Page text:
505 F2d 228 Kanter Kanter v. M Moneymaker
505 F.2d 228
In the Matter of Andrew KANTER and Carole Kanter, Bankrupts.
Andrew R. KANTER and Carole Kanter, Petitioners-Appellants,
Richard M. MONEYMAKER, Trustee, Respondent-Appellee.
United States Court of Appeals, Ninth Circuit.
Nov. 1, 1974.
Leonard A. Goldman (argued), of Goldman, Goldman & Arnold, Los Angeles, Cal., for petitioners-appellants.
Gary J. Miller (argued), of Danning, Gill & Michaelson, Sherman Oaks, Cal., for respondent-appellee.
EUGENE A. WRIGHT, Circuit Judge:
The appellant, Andrew Kanter, sustained injuries in an automobile accident in March 1970. In March of the following year, he filed suit in state court and two weeks later petitioned for adjudication as a bankrupt. The trustee, appellee herein, asserted that the personal injury lawsuit was an asset of the bankrupt estate and sought a determination to that effect by the bankruptcy judge.
The bankruptcy judge found that among Kanter's debts were substantial medical bills resulting from the accident which was the subject of the state court action. The judge concluded that title to the personal injury action vested in the trustee and this was affirmed by the district court. In Re Kanter, 345 F. Supp. 1151 (C.D.Cal.1972).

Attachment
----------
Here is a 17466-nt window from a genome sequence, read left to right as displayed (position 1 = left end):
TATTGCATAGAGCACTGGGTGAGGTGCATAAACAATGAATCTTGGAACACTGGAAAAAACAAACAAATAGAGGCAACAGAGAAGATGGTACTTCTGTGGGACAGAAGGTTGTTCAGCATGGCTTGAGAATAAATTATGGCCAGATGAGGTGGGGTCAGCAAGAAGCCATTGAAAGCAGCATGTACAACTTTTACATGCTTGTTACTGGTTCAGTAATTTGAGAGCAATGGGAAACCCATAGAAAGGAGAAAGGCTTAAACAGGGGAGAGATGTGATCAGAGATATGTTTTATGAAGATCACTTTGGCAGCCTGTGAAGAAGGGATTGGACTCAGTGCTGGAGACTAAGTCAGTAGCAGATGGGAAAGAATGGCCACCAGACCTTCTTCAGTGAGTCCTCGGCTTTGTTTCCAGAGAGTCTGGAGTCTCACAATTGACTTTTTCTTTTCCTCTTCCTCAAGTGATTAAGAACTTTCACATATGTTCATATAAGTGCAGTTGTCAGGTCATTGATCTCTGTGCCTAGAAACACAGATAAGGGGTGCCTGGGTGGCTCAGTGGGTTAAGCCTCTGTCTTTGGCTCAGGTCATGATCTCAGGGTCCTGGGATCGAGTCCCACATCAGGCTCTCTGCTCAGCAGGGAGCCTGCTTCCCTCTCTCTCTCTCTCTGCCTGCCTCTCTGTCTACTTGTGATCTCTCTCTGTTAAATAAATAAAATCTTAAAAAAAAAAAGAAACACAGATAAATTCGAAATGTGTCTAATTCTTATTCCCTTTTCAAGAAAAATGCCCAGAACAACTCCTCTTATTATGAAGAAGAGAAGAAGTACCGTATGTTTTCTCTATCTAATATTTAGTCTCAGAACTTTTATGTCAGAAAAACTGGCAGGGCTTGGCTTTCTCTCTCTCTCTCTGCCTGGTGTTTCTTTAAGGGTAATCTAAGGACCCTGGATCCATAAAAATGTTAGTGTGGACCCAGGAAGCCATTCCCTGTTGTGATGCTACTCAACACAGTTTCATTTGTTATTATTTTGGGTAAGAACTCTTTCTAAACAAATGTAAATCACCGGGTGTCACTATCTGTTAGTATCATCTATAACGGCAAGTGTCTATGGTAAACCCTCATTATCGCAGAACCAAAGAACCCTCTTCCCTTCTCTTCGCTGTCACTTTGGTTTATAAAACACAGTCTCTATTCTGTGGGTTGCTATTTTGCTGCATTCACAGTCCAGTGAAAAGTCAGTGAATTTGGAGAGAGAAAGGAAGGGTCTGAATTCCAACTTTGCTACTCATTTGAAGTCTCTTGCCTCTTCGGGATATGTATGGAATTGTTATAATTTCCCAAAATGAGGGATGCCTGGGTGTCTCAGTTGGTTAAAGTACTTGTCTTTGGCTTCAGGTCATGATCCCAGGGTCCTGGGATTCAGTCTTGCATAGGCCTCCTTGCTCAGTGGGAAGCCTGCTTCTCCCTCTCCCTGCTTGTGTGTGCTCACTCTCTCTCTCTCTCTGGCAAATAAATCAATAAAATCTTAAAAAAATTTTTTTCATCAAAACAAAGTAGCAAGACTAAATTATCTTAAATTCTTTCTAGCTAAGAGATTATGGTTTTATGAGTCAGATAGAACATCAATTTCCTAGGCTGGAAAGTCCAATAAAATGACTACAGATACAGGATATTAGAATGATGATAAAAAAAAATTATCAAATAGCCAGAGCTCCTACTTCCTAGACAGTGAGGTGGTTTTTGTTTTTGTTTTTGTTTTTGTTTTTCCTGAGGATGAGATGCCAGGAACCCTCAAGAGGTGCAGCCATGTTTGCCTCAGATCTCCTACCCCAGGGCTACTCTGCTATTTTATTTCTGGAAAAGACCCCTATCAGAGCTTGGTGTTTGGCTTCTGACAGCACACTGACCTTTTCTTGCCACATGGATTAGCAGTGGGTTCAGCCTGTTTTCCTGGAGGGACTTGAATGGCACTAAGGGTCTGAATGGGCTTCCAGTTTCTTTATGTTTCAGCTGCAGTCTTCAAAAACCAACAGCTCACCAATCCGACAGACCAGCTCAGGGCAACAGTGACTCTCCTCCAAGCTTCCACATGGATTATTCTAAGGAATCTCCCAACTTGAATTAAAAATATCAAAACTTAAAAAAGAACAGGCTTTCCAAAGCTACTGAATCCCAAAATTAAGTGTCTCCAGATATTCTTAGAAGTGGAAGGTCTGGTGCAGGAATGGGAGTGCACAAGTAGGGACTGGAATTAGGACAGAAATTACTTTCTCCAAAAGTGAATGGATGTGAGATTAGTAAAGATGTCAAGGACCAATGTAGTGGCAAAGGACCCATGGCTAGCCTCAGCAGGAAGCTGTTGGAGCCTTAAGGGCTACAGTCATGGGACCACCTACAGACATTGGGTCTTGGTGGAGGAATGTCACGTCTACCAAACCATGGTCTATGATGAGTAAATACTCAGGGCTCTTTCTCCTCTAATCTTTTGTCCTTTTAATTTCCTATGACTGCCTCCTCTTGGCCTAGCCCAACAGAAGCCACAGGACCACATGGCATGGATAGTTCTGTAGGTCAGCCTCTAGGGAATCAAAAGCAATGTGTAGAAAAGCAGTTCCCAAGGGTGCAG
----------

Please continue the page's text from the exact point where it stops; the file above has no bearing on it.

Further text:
The question before the district court and before us is whether Cal.Code Civ. Pro. 688.1(b)1 so frustrates the full effectiveness of sections 70, sub. a(5)2 and 70, sub. c of the Bankruptcy Act that it is rendered invalid by the Supremacy Clause, Art. VI, Cl. 2. The district court found that the California law was in conflict with the Bankruptcy Act and declared the state provision unconstitutional. We affirm.
In Carmona v. Robinson, 336 F.2d 518 (9th Cir. 1964), we held that the predecessor to 688.1 permitted a trustee in bankruptcy to include a personal injury action of the bankrupt among the estate's assets, pursuant to 70, sub. a(5) of the Bankruptcy Act. Subsequent to Carmona, California amended its law in an attempt to deny this right to the trustee, adding subsection (b) to former 688.1. The legislative sponsor of the amendment stated:
The legislation was necessary since I was under the opinion that the law was then that-- general damages in a personal injury cause of action, were assets of the bankrupt estate. And it was my desire to change this and the legislature obviously agreed when they enacted the bill.3
The estate of the bankrupt does not include property which is exempt under state law, 6 and 70, sub. a, Holden v. Stratton, 198 U.S. 202, 25 S.Ct. 656, 49 L.Ed. 1018 (1905). State law controls as to the validity of a particular exemption claim, In Re Jackson, 472 F.2d 589, 590 (9th Cir. 1973), and the exemption statutes of California are to be applied with liberality, Love v. Menick, 341 F.2d 680, 682 (9th Cir. 1965).
California obviously has the right to amend its law to expand the classes of property which are exempt from the claims of creditors, seeking to give debtors a 'new opportunity in life and a clear field for future effort,' one of the goals of the Bankruptcy Act, Lines v. Frederick, 400 U.S. 18, 19, 91 S.Ct. 113, 27 L.Ed.2d 124 (1970), citing Local Loan v. Hunt, 292 U.S. 234, 244, 245, 54 S.Ct. 695, 78 L.Ed. 1230 (1934). Such an expanded exemption would, by operation of 6 and 7, sub. a or 70, sub. a(5), remove the exempted property from the reach of the trustee in bankruptcy.4